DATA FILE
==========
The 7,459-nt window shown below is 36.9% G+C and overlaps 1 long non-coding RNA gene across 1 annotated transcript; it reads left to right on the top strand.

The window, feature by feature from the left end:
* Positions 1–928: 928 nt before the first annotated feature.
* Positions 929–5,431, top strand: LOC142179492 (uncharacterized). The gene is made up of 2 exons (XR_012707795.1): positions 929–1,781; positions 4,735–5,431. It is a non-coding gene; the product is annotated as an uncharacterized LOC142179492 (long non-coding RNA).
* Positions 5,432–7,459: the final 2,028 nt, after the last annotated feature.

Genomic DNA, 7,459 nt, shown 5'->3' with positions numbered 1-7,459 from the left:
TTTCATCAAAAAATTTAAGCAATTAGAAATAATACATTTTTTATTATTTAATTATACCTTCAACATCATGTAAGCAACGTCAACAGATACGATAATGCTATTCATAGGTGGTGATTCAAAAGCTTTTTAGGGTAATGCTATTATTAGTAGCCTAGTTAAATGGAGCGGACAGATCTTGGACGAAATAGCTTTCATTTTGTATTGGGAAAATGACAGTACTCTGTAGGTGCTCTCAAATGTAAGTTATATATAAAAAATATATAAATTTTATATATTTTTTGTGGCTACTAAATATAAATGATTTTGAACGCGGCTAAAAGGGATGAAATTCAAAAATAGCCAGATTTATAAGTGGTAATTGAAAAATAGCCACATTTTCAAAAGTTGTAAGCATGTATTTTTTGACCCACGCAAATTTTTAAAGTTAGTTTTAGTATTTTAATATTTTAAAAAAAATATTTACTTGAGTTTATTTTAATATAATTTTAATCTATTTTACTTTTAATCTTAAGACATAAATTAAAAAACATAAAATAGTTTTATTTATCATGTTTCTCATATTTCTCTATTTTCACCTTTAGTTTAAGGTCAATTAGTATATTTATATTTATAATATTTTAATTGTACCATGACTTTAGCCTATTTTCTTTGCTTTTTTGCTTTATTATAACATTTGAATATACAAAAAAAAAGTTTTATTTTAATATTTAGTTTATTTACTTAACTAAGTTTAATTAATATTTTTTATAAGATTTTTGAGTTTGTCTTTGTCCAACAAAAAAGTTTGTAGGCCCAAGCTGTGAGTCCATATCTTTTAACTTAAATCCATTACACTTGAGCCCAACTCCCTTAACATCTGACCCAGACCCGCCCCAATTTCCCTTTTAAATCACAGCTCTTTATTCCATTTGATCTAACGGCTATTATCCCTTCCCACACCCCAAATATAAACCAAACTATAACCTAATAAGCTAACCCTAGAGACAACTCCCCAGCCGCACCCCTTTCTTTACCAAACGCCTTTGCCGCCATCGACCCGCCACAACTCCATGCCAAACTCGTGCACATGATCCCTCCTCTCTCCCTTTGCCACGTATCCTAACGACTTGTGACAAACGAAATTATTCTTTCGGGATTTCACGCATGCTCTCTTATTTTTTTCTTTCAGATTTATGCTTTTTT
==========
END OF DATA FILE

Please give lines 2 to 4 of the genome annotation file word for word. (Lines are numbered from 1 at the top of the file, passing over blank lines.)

The window, feature by feature from the left end:
* Positions 1–928: 928 nt before the first annotated feature.
* Positions 929–5,431, top strand: LOC142179492 (uncharacterized). The gene is made up of 2 exons (XR_012707795.1): positions 929–1,781; positions 4,735–5,431. It is a non-coding gene; the product is annotated as an uncharacterized LOC142179492 (long non-coding RNA).